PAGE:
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Five Simple School Fundraisers

Putting the Fun Back in School Fundraising

By Melissa Summers

School fundraisers are a necessary evil for almost every school — no matter what the budget, there are always more extras we want to give our kids.

Still, I’ll admit to shuddering when the Pizza Sale flyer comes home or when the Fresh Orange & Grapefruit sale starts. I want to help but, man, do I hate selling oranges at the office.

Fortunately, there are some simple and fun ways to raise money for your kids’ school. Here are five of my favorite creative school fundraiser ideas. These won’t replace big programs like Market Day, Entertainment Books and Scholastic Book Fairs but they can help bring in extra cash for a class, club or school program.

Five Simple School Fundraisers

1. Walk-A-Thon
A lot of traditional fundraisers center around selling things like cookie dough, chocolates and pizza. At the same time, schools are being forced to cut athletic and gym programs because of budget constraints. A Walk-A-Thon (or Fun Run or Jump-A-Thon) is a great way to get kids moving and make money for the school. It’s also an ideal fundraiser for little kids, who have lots of energy and never stop moving. Kids collect pledges for their activity — say, $1 for each lap they walk around the school grounds, or for each minute of jump roping. If you want to get a little more involved, you could also involve the community by organizing a 5K event. NonProfit People has a step-by-step guide to organizing a charity 5K event.

2. Car Wash
A car wash is a good option for slightly older kids — say, middle school and up — who can do the bulk of the work themselves (advertising the event, selling tickets, washing the cars). There are two ways to organize a car wash fundraiser: You can either collect money at the event for each car the kids wash or you can sell tickets before the event. You can raise even more money — and involve more kids — by selling drinks (coffee, water, lemonade) and baked goods during the car wash.

3. Chili Cook Off
If you’re looking for a fundraiser that’s a little more adult oriented, a chili cook off is a nice option. A pub in our area does this each fall to raise money for our local Boys and Girls Club and it’s a really fun community event. It’s also an event that’s fairly simple to organize. Participants enter a giant pot of chili, a panel of judges — which can include school administrators and teachers, PTA members or local celebrities — chooses the best, attendees get to sample the entries, and you’re done! You can charge for entries, sell tickets to attend, or both. The best chili gets a ribbon, the school gets the cash and everyone’s a winner.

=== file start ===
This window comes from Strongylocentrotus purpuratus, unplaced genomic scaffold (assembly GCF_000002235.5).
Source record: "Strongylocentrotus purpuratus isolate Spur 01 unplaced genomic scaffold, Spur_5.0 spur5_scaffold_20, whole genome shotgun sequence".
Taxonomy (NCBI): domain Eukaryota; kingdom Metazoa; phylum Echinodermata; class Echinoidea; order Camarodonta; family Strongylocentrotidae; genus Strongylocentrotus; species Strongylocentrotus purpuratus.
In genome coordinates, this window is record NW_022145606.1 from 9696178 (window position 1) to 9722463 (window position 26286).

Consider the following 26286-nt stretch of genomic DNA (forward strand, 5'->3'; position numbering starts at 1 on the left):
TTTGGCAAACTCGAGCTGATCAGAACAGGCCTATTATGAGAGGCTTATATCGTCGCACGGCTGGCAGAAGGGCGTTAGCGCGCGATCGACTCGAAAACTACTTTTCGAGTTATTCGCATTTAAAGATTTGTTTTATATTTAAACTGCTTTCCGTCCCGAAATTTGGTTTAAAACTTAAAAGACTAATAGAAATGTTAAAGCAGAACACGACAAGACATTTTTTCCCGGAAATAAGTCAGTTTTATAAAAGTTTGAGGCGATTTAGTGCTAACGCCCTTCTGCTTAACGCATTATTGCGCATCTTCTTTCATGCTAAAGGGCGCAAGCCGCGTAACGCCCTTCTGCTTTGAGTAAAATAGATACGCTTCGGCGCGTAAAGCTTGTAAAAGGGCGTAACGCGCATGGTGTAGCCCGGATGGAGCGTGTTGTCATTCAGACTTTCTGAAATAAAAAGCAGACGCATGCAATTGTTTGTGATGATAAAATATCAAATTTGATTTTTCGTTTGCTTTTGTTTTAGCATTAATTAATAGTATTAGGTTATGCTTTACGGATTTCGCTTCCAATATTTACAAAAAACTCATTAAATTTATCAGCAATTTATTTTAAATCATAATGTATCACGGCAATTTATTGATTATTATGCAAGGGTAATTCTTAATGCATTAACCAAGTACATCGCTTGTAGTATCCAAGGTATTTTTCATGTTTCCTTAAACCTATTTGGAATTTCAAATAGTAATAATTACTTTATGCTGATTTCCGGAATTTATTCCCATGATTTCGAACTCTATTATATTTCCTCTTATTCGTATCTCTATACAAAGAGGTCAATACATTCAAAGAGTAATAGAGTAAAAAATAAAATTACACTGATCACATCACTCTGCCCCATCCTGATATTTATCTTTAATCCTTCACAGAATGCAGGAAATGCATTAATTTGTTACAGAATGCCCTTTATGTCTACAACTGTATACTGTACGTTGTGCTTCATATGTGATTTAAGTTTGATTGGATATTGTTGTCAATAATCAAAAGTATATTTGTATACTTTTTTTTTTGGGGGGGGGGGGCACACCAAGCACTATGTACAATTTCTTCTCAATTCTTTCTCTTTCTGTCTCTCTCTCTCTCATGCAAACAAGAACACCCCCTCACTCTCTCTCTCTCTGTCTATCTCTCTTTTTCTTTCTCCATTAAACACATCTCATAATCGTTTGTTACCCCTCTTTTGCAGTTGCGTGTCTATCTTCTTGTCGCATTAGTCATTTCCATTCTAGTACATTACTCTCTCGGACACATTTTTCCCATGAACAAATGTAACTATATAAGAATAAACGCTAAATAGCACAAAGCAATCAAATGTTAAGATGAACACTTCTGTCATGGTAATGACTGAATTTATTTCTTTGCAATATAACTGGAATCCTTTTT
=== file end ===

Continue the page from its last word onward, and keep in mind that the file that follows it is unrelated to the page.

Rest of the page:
4. Monthly Popcorn Sales
If your school’s concession stand has a popcorn machine, this can be a simple way to get students involved in raising money. Once a month, a designated class or group is responsible for coordinating the popcorn sales. Students can handle making signs to advertise the event and selling popcorn during lunch or after school. Older kids can probably pop popcorn with adult supervision, but younger grades will need parents to handle this. Each box or bag sells for 50 cents or a dollar, and the proceeds go to the group or class who did the work, to spend as they choose. One class at our school used the money to subsidize an end-of-year trip to the movies, while another class used it to help pay for their class camping trip.

5. Family Fun Night Concert
One of the biggest money makers at our school is an annual Family Fun Night with a performance by a favorite local children’s band. In our case, two of the band members happen to be involved in the PTA so that makes things easy. But you can do it in your area if you can find a local children’s band willing to play your event for free or for a reduced fee. You can sell tickets to the event or charge at the door. You can also raise additional funds by including a bake sale or face painting for the kids.

More from AlphaMom

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Swap Birthday Gifts for a Charitable Donation

Photo source: Depositphoto/mizar_219842